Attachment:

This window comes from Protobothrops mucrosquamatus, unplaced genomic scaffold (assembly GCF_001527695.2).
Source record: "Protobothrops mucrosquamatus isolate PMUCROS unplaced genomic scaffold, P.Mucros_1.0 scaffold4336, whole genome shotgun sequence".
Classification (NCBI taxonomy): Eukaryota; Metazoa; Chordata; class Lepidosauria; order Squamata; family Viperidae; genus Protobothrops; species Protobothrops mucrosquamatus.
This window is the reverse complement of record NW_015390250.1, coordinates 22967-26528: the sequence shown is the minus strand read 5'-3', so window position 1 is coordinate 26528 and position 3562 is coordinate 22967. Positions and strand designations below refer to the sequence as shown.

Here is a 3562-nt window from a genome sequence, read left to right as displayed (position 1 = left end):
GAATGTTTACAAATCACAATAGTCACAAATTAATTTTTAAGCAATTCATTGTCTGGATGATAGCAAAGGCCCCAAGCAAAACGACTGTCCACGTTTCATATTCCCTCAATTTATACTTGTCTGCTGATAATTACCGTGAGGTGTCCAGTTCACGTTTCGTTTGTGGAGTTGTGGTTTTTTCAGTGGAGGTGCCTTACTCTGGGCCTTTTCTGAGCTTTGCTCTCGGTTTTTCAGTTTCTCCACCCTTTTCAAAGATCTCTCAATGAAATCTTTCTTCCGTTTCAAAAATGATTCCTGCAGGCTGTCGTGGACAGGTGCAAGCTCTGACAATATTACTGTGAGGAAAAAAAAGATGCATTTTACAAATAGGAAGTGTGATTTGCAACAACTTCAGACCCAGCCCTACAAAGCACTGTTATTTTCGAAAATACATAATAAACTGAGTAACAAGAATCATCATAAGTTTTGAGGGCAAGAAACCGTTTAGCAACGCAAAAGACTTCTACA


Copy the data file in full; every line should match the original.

This window comes from Protobothrops mucrosquamatus, unplaced genomic scaffold (assembly GCF_001527695.2).
Source record: "Protobothrops mucrosquamatus isolate PMUCROS unplaced genomic scaffold, P.Mucros_1.0 scaffold4336, whole genome shotgun sequence".
Classification (NCBI taxonomy): Eukaryota; Metazoa; Chordata; class Lepidosauria; order Squamata; family Viperidae; genus Protobothrops; species Protobothrops mucrosquamatus.
This window is the reverse complement of record NW_015390250.1, coordinates 22967-26528: the sequence shown is the minus strand read 5'-3', so window position 1 is coordinate 26528 and position 3562 is coordinate 22967. Positions and strand designations below refer to the sequence as shown.

Here is a 3562-nt window from a genome sequence, read left to right as displayed (position 1 = left end):
GAATGTTTACAAATCACAATAGTCACAAATTAATTTTTAAGCAATTCATTGTCTGGATGATAGCAAAGGCCCCAAGCAAAACGACTGTCCACGTTTCATATTCCCTCAATTTATACTTGTCTGCTGATAATTACCGTGAGGTGTCCAGTTCACGTTTCGTTTGTGGAGTTGTGGTTTTTTCAGTGGAGGTGCCTTACTCTGGGCCTTTTCTGAGCTTTGCTCTCGGTTTTTCAGTTTCTCCACCCTTTTCAAAGATCTCTCAATGAAATCTTTCTTCCGTTTCAAAAATGATTCCTGCAGGCTGTCGTGGACAGGTGCAAGCTCTGACAATATTACTGTGAGGAAAAAAAAGATGCATTTTACAAATAGGAAGTGTGATTTGCAACAACTTCAGACCCAGCCCTACAAAGCACTGTTATTTTCGAAAATACATAATAAACTGAGTAACAAGAATCATCATAAGTTTTGAGGGCAAGAAACCGTTTAGCAACGCAAAAGACTTCTACA